The move on Bitcoin as I see it is that of investors and the exchanges: Hungry dogs finding some fresh meat. There are many dangers to this; and to invest in it really means one has to hop on one of the exchanges. Bitcoin is backed by nothing that is spendable. If Bitcoin crashes, and it will because it is based upon greed and revoluition, all one will have left is a record of what one purchased, and that means zilch at the market when you try and buy food. But Bitcon is a reflection of our times, the corruption and greed of the bankers making money from every single financial transaction. A friend of mine who was the head of a shain of credit unions, told me if he had a good location for an ATM he could make 140k per month off that single location. But what he then revealed, is that cash is the bank's product that it sells over and over again – that's why its numbered. What the bank really wants is to own debt, because debt produces pay-backs each and every day. Really, they are just renting dollars to people, and re-renting them time and again. On the one hand, its business at a profit; and on the other its very corrupt when joined with control of the value of the money banks rent in the Federal Reserve Central banking system Thomas Jefferson warned of. That is what needs to be changed. What's worse, however, is the credit card system given to government, enabling government to borrow ob the backs of its citizens. What we are realizing now is that the original banking system, parlayed by government for its joy and power, competes directly with the fee market system by driving up the cost of everything and bringing everyone down in the process of imperial providence and tyranny. So Bitcoin is the temporary system in mankind's attempt to break away from what has brought them so low. The banks are not at fault here, it is a complex issue based upon corruption between all concerned. Bitcoin is nothing more than a digital barter system where the digital money is traded for products and debt within the system. This who deal in Bitcoin – what they call mining – and those who are members of an exchenge are the one's who, just like the banks, make money from the system. So Bitcoin, if it does take over, it is most likely to evolve into just another banking system. It may be a good investment now, although its flash seems to have settled into a down slide. On the long term, however, since it is the nature of governments to control their economical structure, I don't see it as a god investment; as the coins are costly now, they will be devalued by lack of use and abundance of supply. SO the price, as I see it, has not leveled off yet. When it does, there may be some big losers. And if it doesn't, most buyers of products will not grow to understand their ability to purchase products with Bitcoin. Besides, nations are not simply going to sit buy and allows what they have established as their banking system to just vanish and take with it everything that has already been created. What we really need to bring this to a stable end is a gold backed system where the price of gold is fixed and firm internationally. In this way, all nations will have financial equality and this will go a long way to end many of the social and governmental problems we globally face today. We need to ask ourselves, what has God intended for the human race.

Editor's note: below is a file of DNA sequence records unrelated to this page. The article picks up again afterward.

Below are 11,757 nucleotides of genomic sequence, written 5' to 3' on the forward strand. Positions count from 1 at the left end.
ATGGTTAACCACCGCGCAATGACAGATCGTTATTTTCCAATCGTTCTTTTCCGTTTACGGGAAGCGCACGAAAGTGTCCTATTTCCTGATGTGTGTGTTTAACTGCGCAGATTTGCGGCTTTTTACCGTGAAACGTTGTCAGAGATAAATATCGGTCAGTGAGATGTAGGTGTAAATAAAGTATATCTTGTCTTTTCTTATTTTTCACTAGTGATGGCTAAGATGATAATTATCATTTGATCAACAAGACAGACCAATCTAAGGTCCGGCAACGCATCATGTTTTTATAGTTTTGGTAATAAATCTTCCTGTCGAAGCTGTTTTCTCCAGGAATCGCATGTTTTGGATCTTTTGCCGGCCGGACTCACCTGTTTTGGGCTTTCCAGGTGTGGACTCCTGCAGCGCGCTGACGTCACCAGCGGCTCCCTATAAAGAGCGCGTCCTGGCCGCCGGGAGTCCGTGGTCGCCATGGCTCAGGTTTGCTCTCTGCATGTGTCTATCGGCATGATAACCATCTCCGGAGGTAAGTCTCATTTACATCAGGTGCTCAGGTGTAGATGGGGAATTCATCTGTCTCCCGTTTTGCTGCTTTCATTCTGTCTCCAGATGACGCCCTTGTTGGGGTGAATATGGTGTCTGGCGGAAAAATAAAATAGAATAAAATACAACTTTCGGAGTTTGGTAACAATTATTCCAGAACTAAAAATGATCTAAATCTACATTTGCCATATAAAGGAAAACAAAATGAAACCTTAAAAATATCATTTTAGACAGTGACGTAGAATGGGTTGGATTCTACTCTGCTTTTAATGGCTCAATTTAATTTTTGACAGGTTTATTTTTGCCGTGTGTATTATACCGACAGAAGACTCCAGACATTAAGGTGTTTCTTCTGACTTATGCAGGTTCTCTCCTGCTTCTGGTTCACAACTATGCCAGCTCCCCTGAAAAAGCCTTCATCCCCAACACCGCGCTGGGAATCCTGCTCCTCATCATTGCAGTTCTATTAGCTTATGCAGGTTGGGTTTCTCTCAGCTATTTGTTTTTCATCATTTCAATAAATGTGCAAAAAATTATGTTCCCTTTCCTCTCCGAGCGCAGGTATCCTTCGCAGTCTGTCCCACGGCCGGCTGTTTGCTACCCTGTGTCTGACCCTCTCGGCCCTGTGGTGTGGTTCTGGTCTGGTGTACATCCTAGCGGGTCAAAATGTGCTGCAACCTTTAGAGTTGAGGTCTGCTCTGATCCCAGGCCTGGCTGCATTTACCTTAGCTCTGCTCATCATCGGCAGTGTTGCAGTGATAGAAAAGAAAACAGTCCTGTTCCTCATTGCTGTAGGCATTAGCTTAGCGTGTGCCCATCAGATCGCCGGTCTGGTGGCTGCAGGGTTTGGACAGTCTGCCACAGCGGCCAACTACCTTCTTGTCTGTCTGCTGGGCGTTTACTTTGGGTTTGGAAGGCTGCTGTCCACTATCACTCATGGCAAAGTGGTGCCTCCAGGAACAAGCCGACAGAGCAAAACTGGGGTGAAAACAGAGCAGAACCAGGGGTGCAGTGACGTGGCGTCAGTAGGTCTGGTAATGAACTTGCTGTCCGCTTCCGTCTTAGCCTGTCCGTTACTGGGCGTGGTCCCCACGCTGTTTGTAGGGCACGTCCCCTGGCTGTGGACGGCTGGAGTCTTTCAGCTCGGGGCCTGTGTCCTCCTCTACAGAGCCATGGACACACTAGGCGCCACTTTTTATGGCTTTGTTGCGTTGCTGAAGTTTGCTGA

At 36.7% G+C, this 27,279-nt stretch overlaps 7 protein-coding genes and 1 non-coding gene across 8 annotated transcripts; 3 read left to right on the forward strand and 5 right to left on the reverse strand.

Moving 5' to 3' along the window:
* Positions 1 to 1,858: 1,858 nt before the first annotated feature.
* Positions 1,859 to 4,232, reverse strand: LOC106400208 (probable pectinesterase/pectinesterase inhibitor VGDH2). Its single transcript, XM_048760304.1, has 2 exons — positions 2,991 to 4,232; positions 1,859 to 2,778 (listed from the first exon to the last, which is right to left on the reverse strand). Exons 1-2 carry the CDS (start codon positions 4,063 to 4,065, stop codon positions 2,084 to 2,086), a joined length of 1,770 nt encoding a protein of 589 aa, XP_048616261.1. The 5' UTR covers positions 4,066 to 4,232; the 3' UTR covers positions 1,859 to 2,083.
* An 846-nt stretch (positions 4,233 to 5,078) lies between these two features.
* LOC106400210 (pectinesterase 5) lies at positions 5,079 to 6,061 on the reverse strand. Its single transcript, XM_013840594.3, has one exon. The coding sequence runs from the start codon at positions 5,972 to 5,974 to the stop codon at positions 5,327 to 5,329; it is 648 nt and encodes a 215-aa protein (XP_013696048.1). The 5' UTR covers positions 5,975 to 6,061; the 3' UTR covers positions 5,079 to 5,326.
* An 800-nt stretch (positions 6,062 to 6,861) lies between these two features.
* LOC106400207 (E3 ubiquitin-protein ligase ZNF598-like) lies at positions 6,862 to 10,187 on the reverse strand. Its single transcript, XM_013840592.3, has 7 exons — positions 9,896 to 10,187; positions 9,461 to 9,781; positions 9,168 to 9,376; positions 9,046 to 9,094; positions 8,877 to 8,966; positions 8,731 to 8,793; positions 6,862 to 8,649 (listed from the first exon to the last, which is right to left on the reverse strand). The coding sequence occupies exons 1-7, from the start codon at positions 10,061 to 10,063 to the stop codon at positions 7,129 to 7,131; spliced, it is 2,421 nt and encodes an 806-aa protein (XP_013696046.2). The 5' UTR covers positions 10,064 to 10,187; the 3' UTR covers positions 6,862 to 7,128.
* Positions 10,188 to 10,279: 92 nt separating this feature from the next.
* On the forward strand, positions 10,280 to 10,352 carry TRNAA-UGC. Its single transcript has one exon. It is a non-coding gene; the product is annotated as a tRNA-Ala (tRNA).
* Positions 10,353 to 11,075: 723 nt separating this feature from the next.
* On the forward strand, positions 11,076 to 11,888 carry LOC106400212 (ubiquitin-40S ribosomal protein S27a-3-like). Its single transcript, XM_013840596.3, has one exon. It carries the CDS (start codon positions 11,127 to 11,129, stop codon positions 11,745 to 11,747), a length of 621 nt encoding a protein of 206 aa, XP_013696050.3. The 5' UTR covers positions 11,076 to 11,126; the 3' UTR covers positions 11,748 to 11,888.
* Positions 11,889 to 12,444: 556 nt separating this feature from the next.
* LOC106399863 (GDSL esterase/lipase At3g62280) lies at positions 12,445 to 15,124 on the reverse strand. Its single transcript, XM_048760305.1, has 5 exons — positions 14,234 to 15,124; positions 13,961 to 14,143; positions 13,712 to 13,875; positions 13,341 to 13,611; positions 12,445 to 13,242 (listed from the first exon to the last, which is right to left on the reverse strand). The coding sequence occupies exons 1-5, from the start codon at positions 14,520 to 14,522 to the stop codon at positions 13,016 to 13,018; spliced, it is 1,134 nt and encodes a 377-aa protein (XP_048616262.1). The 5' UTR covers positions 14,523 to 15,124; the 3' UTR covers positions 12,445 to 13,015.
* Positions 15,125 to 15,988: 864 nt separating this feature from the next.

• Rob | January 31, 2014

      This explanation (basically a prognostication) is not without merit, but it's an opinion, a good one, mind you, but still an opinion. What I have issues with is all your 'typos' and 'misspells' as maybe your typing speed needs to slow down to the 'local speed limit' allowed for your typing abilities. What that is, is anybody's guess. Proofreading is not only a lost art, but probably an unwanted concern. Nevertheless, the lack of it before posting copy shows many posters as lacking credibility, IMO. Of course, that's just 'my opinion'. I make typos, as does everyone, but try to limit the practice, or should I say the 'non-practice'. If you actually read what you just typed, you will find most errors. But that's up to you and how credible you intend on sounding or being.
      Just trying to help. But I do share some of your logic about bitcoin, just not all of it. No one knows what will transpire.

  2. Dominic | January 27, 2014

    Bitcoin's greatest benefit, for all of mankind, is that it puts to an end the insane rip-off by the banking industry, of 1% – 3% of every gross dollar that goes through the credit card payment system. 1% to 3% ?!?! How did we ever come to accept this as reasonable and normal? Next time you hand over your plastic to a merchant for a payment, ask him how he or she feels about the fees they have to pay. It is now incumbent upon all of us who are aware of Bitcoin, to be part of it, both by owning some, and by telling all our friends and family of it and of it's benefits.

  3. Todd | February 12, 2014

    Title reads America's Biggest Bank Wants Truly Free Currency…. that was the article I wanted to read, but no where in this one does it mention who the largest is and who/where they said that they wanted in.

    From a Google search, the largest is JPM and they've said negative things from what I can tell.

Leave a Reply

Your email address will not be published. Required fields are marked *


× 4 = twenty

Some HTML is OK